5. Mixed filesystem contents.
    If many small files (eg trace and log files) are on the same filesystem as datafiles, then after time it would be reasonable to assume there will be small fragments of free space and more concurrent allocation requests.  (Untested, because I don’t mix datafiles with other types of files).
  6. Datafile relocation.
    Not as common, but if you are going to transfer files from one filesystem/server to another, do so one at a time.
  7. Sparse tempfiles.
    Space will be allocated as the blocks are used.

How Can You Prevent It?

Basically:  allocate space in large chunks and in multiples of your maximum I/O size (commonly 1MB), and don’t make concurrent requests for space in the same filesystem.

For the corresponding scenarios above:

  1. Don’t use multiplexing for disk backups.  (Filesperset=1 allows faster single file restoration anyway).
    Using one channel per filesystem is most effective, but this may not be acceptable for capacity management or restore performance reasons.  It is worth consideration when building standby databases or performance test environments.  For emergency production restorations, getting the database operational ASAP is usually the highest priority.  Analyzing fragmentation can be done later, and if performance is suffering, an arranged outage could be scheduled later to defragment the files.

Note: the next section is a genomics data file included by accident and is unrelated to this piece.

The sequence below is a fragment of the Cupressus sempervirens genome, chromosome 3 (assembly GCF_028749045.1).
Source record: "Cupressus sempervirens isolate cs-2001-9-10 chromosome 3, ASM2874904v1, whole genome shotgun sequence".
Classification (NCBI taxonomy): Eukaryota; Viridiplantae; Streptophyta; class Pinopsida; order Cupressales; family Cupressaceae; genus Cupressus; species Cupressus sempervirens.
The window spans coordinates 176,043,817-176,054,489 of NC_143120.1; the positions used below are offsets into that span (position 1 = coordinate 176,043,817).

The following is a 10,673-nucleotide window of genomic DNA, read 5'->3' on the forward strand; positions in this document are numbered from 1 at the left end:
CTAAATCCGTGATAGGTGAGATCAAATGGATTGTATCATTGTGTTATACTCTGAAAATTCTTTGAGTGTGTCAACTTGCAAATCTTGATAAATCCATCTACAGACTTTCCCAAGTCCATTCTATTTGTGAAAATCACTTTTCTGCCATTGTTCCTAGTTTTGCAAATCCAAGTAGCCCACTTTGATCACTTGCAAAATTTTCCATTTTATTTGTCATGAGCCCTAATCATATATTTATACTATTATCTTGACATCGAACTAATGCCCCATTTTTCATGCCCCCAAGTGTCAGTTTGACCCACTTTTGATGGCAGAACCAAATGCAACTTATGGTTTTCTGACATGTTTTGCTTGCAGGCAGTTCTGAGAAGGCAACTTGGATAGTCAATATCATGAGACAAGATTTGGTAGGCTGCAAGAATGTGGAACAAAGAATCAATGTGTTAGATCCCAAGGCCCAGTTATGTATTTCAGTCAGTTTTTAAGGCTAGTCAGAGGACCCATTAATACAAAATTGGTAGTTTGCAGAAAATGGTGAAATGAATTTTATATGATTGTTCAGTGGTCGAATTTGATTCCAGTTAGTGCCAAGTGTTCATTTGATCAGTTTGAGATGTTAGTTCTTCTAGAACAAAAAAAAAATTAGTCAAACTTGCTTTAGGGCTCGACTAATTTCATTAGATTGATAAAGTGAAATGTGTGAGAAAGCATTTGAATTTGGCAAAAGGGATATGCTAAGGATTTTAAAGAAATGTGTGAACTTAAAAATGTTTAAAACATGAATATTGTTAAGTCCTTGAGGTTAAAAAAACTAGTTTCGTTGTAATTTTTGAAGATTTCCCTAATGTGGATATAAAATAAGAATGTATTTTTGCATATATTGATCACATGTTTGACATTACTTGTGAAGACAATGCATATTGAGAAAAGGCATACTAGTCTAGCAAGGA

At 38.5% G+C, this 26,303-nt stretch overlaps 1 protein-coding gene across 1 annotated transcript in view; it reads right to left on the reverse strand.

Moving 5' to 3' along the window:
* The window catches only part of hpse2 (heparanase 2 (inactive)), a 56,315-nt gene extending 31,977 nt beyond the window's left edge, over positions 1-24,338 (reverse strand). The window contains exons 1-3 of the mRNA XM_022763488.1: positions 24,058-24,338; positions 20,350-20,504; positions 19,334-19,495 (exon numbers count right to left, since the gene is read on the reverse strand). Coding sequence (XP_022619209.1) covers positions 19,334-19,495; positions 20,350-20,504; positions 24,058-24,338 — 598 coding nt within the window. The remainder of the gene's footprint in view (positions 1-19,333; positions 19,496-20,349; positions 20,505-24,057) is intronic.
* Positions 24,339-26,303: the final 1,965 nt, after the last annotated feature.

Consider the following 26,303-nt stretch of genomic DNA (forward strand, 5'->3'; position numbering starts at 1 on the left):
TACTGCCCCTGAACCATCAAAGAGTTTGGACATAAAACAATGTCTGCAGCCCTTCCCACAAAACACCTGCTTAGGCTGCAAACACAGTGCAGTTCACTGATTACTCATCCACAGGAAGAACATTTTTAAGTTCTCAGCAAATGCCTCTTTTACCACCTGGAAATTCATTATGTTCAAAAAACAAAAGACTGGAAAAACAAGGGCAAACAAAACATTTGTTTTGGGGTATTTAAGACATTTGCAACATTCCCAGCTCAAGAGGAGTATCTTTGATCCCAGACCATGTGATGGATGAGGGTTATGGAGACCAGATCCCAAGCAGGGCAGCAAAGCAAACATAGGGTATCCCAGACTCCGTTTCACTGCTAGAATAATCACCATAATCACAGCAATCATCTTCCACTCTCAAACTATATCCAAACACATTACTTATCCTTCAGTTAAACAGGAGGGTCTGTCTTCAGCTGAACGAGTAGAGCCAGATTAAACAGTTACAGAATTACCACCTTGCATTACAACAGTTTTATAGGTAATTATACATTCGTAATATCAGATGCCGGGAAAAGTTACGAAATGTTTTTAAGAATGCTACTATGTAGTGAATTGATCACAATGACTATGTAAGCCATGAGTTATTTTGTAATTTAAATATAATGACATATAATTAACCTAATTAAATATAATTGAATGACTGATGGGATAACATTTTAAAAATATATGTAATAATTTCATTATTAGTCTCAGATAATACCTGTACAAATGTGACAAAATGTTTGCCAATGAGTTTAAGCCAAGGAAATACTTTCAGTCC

The parameters disk_asynch_io_backup_file_bufcnt (number of buffers for asynchronous writes) and _backup_file_bufsz (write buffer size) can be used to influence the degree of fragmentation during restores, but on the system I used for testing, any significant reduction in fragmentation was matched by a reduction in restore performance.  Note that the backup and restore should use the same buffer sizes or else the restore may fail.
  2. Similar to scenario #1, but _db_file_direct_io_count is used for write sizes.
  3. I found that setting disk_asynch_io to false didn’t reduce tablespace creation speed, but did reduce fragmentation.  Worthwhile to try when creating new databases on empty UFS filesystems.
    When using asynchronous I/O, it may help to have  _db_file_direct_io_count set to a multiple of your maximum I/O size.
  4. Set auto-extending datafiles’ initial and next sizes to a multiple of 16MB (or the value of maxbpg) which is the largest any section of a file can be.  (That is, the most blocks in a cylinder group that can be allocated to each file).  The file sections won’t be uniformly 16MB due to indirect blocks, an initial section size of 48kb, and previously used space, but we are aiming to eliminate needless fragmentation from many small allocation requests.
  5. Use separate filesystems.
  6. Recent versions of cp and mv use 8MB reads / writes, so they can be used efficiently on filesystems mounted with the forcedirectio option.  If all the files are moved from one filesystem to another (empty filesystem), then they are defragmented in the process.
  7. Don’t use sparse tempfiles.

Quick Specs

Quick specs of one the systems I used for testing:

  • OS:   Solaris 10
  • DB:  Oracle 11.2
  • CPU: 2x SPARC T2 (128 virtual CPUs)
  • RAM: 32GB
  • Storage: 2x FC SANs, 16 disks on each forming RAID 1+0 LUNs, which are then mirrored via SVM
  • UFS with forcedirectio, noatime, maxcontig<=>1MB and maxphys<=>1MB

2 thoughts on “UFS Fragmentation vs Oracle Datafiles